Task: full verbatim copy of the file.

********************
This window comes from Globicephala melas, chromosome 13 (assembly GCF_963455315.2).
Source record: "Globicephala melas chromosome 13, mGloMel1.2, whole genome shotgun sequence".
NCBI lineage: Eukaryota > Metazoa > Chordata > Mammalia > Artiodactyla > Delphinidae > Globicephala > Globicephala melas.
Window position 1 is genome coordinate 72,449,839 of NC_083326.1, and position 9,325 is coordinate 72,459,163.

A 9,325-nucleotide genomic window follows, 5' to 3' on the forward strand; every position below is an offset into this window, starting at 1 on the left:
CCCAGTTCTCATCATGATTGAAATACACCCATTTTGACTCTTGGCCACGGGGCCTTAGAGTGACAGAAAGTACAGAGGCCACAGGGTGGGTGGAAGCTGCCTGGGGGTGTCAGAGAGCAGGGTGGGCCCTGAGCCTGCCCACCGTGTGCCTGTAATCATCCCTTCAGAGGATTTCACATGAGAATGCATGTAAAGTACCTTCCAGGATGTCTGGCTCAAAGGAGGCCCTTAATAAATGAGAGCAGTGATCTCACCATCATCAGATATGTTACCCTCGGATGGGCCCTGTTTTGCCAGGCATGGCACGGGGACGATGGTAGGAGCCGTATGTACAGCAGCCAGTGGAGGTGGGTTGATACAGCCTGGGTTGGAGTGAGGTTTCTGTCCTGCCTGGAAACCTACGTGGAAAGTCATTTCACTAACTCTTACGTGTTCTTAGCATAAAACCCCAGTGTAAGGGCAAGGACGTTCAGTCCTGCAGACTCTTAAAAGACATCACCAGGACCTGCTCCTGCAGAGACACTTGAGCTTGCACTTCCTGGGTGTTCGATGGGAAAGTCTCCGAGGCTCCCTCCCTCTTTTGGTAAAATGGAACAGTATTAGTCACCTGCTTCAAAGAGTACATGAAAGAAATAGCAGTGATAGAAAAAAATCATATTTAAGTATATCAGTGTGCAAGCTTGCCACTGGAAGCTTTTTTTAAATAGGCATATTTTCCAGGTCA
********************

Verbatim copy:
This window comes from Globicephala melas, chromosome 13 (assembly GCF_963455315.2).
Source record: "Globicephala melas chromosome 13, mGloMel1.2, whole genome shotgun sequence".
NCBI lineage: Eukaryota > Metazoa > Chordata > Mammalia > Artiodactyla > Delphinidae > Globicephala > Globicephala melas.
Window position 1 is genome coordinate 72,449,839 of NC_083326.1, and position 9,325 is coordinate 72,459,163.

A 9,325-nucleotide genomic window follows, 5' to 3' on the forward strand; every position below is an offset into this window, starting at 1 on the left:
CCCAGTTCTCATCATGATTGAAATACACCCATTTTGACTCTTGGCCACGGGGCCTTAGAGTGACAGAAAGTACAGAGGCCACAGGGTGGGTGGAAGCTGCCTGGGGGTGTCAGAGAGCAGGGTGGGCCCTGAGCCTGCCCACCGTGTGCCTGTAATCATCCCTTCAGAGGATTTCACATGAGAATGCATGTAAAGTACCTTCCAGGATGTCTGGCTCAAAGGAGGCCCTTAATAAATGAGAGCAGTGATCTCACCATCATCAGATATGTTACCCTCGGATGGGCCCTGTTTTGCCAGGCATGGCACGGGGACGATGGTAGGAGCCGTATGTACAGCAGCCAGTGGAGGTGGGTTGATACAGCCTGGGTTGGAGTGAGGTTTCTGTCCTGCCTGGAAACCTACGTGGAAAGTCATTTCACTAACTCTTACGTGTTCTTAGCATAAAACCCCAGTGTAAGGGCAAGGACGTTCAGTCCTGCAGACTCTTAAAAGACATCACCAGGACCTGCTCCTGCAGAGACACTTGAGCTTGCACTTCCTGGGTGTTCGATGGGAAAGTCTCCGAGGCTCCCTCCCTCTTTTGGTAAAATGGAACAGTATTAGTCACCTGCTTCAAAGAGTACATGAAAGAAATAGCAGTGATAGAAAAAAATCATATTTAAGTATATCAGTGTGCAAGCTTGCCACTGGAAGCTTTTTTTAAATAGGCATATTTTCCAGGTCA